Thorn: The inspiration for ‘Casey at the Bat’

From SABR member John Thorn at Our Game on June 3, 2015:

Let’s play two! Having just posted Mikhail Horowitz’s Kessler at the Bat, I thought I’d set some thoughts down about the wellspring of its inspiration. In art we exalt the heroic, sometimes the ordinary, but never—well, hardly ever—do we find a ballad or portrait or bust that celebrates, well, a bust. The glorious exception is Ernest Lawrence Thayer’s Casey at the Bat.

Thayer was born into a well-to-do family in Lawrence, Massachusetts; his father owned a woolens mill. He studied philosophy at Harvard, graduated magna cum laude, and served as editor of the Lampoon, whose business manager for a time was William Randolph Hearst. After expulsion from Harvard, Hearst was given the editorship of the newspaper his father had just purchased, The San Francisco Examiner. Hearst invited Thayer to contribute a humor column, which he did, under the name “Phin,” for the better part of two years. On June 3, 1888, The Examiner published Phin’s final effort, the rollicking ballad soon to be known across the land.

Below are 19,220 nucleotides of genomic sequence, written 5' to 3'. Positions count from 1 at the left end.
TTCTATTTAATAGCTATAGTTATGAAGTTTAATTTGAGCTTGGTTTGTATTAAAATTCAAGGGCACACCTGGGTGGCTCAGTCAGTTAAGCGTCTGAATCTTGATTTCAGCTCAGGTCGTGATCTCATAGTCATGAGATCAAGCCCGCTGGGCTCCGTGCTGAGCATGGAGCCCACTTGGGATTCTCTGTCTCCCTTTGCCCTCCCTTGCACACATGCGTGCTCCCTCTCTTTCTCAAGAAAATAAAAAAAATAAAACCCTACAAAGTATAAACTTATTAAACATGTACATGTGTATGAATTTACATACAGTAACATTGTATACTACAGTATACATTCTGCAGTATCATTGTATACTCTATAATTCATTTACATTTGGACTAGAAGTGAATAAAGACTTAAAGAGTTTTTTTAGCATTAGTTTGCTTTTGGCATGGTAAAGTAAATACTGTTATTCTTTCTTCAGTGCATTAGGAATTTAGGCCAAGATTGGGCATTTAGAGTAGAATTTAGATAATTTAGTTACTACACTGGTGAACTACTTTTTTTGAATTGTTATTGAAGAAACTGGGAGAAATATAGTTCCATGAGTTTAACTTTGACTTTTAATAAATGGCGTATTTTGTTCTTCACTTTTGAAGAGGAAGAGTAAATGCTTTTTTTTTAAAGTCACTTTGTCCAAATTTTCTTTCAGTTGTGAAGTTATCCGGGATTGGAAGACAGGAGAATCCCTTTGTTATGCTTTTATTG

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Originally published: June 3, 2015. Last Updated: June 3, 2015.